Omar Anwar, Iraqi journalist, Baghdad: Diplomatic efforts are ongoing. Turkey is a U.S. ally, and most of the supplies for American forces in Iraq come through Turkey, so this is an important issue. There has also been talk of joint U.S., Turkish and Iraqi operations against the PKK. The Iraqi government tends to agree that the PKK is a terrorist organization and that it should be stopped from launching activities against neighbors. It defines Turkey as an important ally also, and it’s important to the Iraqi government to solve this as soon as possible.

Loory: What is the Turkish outlook on the situation?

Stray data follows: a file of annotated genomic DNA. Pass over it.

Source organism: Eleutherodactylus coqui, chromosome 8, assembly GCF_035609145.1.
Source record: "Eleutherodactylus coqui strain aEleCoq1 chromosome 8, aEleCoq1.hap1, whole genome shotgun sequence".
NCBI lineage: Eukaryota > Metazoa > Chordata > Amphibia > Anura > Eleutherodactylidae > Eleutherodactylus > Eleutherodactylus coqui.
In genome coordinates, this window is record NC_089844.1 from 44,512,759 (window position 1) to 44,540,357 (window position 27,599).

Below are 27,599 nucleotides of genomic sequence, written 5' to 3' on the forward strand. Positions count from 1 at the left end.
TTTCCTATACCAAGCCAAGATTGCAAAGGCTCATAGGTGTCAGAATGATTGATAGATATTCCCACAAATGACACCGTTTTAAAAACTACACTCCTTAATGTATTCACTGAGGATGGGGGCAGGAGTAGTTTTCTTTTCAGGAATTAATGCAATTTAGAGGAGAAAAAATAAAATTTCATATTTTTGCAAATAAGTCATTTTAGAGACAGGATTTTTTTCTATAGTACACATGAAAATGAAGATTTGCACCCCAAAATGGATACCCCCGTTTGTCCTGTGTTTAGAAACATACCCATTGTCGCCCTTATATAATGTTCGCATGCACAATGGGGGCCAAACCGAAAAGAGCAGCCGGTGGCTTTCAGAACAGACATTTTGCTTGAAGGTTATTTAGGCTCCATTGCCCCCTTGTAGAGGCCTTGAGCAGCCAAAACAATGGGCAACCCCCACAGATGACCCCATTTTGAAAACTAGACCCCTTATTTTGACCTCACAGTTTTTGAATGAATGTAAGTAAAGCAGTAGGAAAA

Amberin Zaman, Turkey correspondent, The Economist, Istanbul, Turkey: The PKK has been fighting the Turkish Army since 1984. It has said at various instances that it wants independence. Others have said it only wants autonomy. Its goals keep changing, but the end result is that it continues to pose a security threat to the Turkish state. For a while it had scaled back its operations following the capture of its leader. There was a period of relative calm that allowed the Turkish government to address the Kurds’ legitimate grievances and there were signs of change. We began to see Kurdish-language schools, Kurdish-language publications, and Kurdish music and television. Given Turkey’s decades of denial that the Kurds even existed, it seemed significant. Then we had the current Islam-rooted government coming to power in 2002, with the main goal of leading Turkey into the European Union. It set in motion sweeping reforms that also were directed against the Kurds. This year, during the election in July, the ruling Islamic party made huge gains in the southeast at the expense of the biggest Kurdish party here, which is known to share the same constituency as the PKK. The PKK began to feel it was losing ground and that is seen as one of the big reasons why it escalated the violence by crossing in from Northern Iraq and killing 12 Turkish soldiers.